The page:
NEVADA CITY, Calif. (PRWEB) November 21, 2018
Only ten hours after the Japanese bombed Pearl Harbor, they also bombed Luzon, Philippines. Ten days later enemy troops swarmed ashore, bent on swiftly annihilating General MacArthur’s ill-prepared defenses, commandeering the country’s natural resources, and subjugating its people.
By pure happenstance, Murphy avoided the pitiful surrender to the Japanese of 70,000-plus Fil-American troops there in April 1942, and he avoided the infamous Bataan Death March that resulted in the deaths of thousands. Instead, he opted to defy the surrender order and, with three companions, take his chances in the Igorot mountain country.
An obstinate, outspoken rebel, incurable romantic, amateur philosopher, and stoic executioner, Murphy was never captured, never wounded. He not only survived for three years behind enemy lines, he helped create a 22,000-man guerrilla army that harassed the Japanese, provided invaluable intelligence to MacArthur’s island-hopping army, and played a significant role in the battles fought during the waning months of the war, all while cultivating and maintaining, by whatever means necessary, continued support and loyalty among the Igorot headhunters of North Luzon.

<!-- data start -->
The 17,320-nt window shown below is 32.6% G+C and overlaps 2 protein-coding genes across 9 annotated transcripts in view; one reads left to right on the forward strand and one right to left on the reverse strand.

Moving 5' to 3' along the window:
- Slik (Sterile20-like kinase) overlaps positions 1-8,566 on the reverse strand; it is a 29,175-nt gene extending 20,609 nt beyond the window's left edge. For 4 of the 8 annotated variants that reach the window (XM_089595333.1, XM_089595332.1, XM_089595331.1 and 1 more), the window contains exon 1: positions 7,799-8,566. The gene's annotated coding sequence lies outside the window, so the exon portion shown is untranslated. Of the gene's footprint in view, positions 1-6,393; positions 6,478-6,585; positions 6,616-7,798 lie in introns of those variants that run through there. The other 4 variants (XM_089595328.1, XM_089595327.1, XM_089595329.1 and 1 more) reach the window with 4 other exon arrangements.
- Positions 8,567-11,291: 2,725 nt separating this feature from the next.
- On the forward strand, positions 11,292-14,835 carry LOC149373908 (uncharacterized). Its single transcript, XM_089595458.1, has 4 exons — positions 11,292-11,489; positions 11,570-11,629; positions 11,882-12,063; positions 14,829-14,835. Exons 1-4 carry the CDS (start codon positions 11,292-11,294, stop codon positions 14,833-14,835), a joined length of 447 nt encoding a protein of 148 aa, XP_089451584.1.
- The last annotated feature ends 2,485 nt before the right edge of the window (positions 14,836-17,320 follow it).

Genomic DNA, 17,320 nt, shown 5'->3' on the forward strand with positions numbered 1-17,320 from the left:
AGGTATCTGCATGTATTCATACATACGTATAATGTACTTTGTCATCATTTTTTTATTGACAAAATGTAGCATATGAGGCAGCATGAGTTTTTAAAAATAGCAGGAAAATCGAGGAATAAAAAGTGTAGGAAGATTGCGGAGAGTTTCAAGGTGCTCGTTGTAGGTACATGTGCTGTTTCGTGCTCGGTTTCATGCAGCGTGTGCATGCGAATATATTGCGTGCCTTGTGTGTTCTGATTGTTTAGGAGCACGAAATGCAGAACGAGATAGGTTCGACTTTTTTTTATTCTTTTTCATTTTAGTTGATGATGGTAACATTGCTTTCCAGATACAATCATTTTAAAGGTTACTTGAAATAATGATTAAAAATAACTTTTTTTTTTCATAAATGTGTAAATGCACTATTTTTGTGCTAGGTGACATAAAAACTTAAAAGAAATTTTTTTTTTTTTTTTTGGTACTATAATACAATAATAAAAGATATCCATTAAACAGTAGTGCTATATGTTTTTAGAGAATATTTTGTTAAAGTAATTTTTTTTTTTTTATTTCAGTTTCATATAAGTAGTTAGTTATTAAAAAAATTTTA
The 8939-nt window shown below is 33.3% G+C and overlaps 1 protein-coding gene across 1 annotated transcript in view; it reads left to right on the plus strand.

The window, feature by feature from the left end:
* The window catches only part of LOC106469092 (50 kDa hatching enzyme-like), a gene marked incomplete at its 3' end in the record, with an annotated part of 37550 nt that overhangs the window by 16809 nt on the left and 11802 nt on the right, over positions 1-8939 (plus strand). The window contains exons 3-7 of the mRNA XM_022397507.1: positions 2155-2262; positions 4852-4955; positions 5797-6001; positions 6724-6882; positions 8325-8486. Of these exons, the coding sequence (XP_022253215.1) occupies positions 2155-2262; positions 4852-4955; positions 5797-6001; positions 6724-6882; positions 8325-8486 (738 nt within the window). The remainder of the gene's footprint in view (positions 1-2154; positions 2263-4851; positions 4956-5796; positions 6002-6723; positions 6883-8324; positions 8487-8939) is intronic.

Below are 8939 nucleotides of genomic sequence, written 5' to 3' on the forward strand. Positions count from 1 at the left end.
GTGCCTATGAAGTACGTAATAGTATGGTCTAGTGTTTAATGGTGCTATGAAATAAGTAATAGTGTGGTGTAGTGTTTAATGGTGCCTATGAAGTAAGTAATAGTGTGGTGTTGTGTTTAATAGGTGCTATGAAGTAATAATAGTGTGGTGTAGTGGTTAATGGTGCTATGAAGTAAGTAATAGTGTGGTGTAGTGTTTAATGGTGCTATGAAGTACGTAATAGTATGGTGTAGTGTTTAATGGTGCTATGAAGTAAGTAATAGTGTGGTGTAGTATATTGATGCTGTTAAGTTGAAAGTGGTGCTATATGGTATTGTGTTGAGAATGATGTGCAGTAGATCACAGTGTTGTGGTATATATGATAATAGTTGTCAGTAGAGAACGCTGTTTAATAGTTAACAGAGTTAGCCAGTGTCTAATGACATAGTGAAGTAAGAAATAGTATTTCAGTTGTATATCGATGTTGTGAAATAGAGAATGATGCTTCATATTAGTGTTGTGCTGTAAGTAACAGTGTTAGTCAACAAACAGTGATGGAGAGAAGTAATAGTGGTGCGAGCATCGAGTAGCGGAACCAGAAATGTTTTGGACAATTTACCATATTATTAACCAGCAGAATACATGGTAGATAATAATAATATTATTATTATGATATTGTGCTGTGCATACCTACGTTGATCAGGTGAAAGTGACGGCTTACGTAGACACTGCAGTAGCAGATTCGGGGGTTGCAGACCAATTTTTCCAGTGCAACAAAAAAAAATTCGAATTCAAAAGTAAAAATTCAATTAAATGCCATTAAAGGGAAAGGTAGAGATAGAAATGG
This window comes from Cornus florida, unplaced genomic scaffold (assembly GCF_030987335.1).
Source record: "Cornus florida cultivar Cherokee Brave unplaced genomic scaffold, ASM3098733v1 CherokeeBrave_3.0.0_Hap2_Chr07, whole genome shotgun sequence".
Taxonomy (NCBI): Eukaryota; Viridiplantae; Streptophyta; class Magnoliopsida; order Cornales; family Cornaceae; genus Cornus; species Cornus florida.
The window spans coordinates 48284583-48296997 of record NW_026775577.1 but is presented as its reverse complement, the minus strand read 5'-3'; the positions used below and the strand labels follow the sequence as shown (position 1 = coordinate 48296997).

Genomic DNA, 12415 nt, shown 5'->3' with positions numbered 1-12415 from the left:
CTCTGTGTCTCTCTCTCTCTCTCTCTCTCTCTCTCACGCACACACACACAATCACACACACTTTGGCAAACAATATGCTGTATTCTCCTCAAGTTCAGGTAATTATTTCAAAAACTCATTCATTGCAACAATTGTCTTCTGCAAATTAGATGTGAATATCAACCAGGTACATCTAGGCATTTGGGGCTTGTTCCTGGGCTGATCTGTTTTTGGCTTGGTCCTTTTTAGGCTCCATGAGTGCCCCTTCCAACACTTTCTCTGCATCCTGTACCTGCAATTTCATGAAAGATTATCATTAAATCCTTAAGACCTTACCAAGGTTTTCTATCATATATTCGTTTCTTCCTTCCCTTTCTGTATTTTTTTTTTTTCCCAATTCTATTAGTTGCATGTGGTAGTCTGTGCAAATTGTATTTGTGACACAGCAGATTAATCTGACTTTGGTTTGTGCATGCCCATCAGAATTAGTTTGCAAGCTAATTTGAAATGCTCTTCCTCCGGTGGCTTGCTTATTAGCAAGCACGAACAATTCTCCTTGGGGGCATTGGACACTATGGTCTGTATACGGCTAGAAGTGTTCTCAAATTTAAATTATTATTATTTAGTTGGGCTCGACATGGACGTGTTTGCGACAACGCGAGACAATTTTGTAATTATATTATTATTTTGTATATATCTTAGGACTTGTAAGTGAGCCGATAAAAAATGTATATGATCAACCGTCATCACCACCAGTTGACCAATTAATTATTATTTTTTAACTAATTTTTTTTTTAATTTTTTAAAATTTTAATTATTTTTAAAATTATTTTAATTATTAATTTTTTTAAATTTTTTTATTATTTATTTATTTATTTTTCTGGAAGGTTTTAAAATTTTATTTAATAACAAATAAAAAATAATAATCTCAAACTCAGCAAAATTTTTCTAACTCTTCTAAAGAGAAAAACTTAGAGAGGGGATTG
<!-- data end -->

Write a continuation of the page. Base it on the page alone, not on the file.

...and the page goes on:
“Minch achieves the rare feat of both appealing to military historians and endearing casual readers with personal, human interest stories,” critiqued David Aretha, editor of 'World War II Chronicle'. “Colonel Murphy’s firsthand accounts of the war on Luzon will be ‘gold’ to Pacific Theater historians looking for primary source material. He didn’t just write eyewitness letters; he wrote with the detail and perspective of a journalist and the literary flair of a novelist. I can envision historians quoting extensively from this book.”
For further information, interviews, media kit or proofs please contact:
Suzanne Parrott at First Steps Publishing
541-961-7641 or firstname.lastname@example.org
Book sale date: November 23, 2018